Proving the Network is Not the Problem With iperf – Packet Life

Sysadmin, Tutorial, Unix
Proving the Network is Not the Problem With iperf - Packet Life: "When an application fails to perform as expected, the network is often the first thing blamed. I suppose this is because end users typically view the network as the sole limiting factor with regard to throughput, unaware of the intricacies of application, database, and storage performance. For some reason, the burden of proof always seems to fall onto networkers to demonstrate that the network is not at fault before troubleshooting can begin elsewhere. This article demonstrates how to simulate user traffic between two given points on a network and measure the achievable throughput." (Via.)
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Copying large number of files between two Unix/Linux/OSX Servers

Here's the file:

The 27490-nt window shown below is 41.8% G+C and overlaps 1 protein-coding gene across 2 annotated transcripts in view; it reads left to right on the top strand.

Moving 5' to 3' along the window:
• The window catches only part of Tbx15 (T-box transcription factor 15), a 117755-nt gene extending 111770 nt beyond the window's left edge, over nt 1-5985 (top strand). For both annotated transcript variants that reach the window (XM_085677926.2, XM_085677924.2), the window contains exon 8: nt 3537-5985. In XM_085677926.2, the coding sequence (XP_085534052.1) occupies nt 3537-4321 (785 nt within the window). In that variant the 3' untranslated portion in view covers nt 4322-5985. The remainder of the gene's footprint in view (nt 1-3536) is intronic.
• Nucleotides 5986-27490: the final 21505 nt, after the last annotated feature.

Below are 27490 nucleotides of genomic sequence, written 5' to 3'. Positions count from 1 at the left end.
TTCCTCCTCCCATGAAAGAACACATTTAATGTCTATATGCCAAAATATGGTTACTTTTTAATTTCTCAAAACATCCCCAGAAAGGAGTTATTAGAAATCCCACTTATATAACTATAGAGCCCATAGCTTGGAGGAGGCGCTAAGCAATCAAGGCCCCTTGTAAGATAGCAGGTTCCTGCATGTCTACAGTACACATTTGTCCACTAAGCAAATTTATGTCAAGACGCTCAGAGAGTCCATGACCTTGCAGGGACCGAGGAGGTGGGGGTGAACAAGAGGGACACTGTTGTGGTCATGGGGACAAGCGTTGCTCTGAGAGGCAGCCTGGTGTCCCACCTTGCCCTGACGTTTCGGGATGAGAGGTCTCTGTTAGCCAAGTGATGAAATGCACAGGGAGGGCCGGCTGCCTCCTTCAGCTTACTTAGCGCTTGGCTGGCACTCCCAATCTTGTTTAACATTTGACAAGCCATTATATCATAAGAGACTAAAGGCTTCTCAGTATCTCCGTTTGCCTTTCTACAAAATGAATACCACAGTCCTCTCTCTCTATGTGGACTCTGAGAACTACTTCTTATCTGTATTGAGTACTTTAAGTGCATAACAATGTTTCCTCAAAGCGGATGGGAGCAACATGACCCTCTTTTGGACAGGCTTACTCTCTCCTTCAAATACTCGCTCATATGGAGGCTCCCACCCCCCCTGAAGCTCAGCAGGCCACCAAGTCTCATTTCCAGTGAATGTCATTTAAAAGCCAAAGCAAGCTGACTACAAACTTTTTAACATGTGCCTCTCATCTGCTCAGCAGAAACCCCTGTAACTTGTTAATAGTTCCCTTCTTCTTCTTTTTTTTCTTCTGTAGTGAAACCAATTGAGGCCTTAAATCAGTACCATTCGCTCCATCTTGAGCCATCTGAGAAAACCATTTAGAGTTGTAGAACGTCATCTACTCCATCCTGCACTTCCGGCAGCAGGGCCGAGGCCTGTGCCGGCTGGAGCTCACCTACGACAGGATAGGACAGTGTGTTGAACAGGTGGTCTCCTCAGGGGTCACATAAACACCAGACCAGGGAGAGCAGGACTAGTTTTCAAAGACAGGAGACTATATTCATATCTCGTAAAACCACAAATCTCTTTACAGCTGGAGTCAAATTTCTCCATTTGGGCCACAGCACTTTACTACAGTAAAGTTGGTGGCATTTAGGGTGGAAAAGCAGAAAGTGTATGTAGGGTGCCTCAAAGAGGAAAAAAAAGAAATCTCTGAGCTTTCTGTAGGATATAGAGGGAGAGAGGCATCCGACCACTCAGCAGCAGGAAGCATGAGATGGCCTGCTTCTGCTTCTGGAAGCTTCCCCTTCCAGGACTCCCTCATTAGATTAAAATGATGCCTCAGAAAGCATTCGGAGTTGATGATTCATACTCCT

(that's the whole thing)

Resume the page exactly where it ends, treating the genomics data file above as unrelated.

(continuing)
CLI, Linux, OSX, osx Server, Redhat, rsync, ssh, SuSE, Sysadmin, Tip, Ubuntu, Unix
Here are some quick tip(s) for copying a ton of files between unixy machines really fast. You're probably thinking "why not use rsync?"…..well rsync can be miserably slow if your source or destination cpu is underpowered. You can always do a rsync after these commands to make 100% certain that everything checks out, but try using one of these methods for the initial copy: One way of doing it is tar -c /path/to/dir | ssh user@remote_server 'tar -xpvf - -C /absolute/path/to/remotedir' You'll be prompted for the remote servers password or you can use the private key of the remote server using the -i switch in the ssh command. This has the side benefit of preserving permissions. An alternate version of this command can also be used to locally move folder…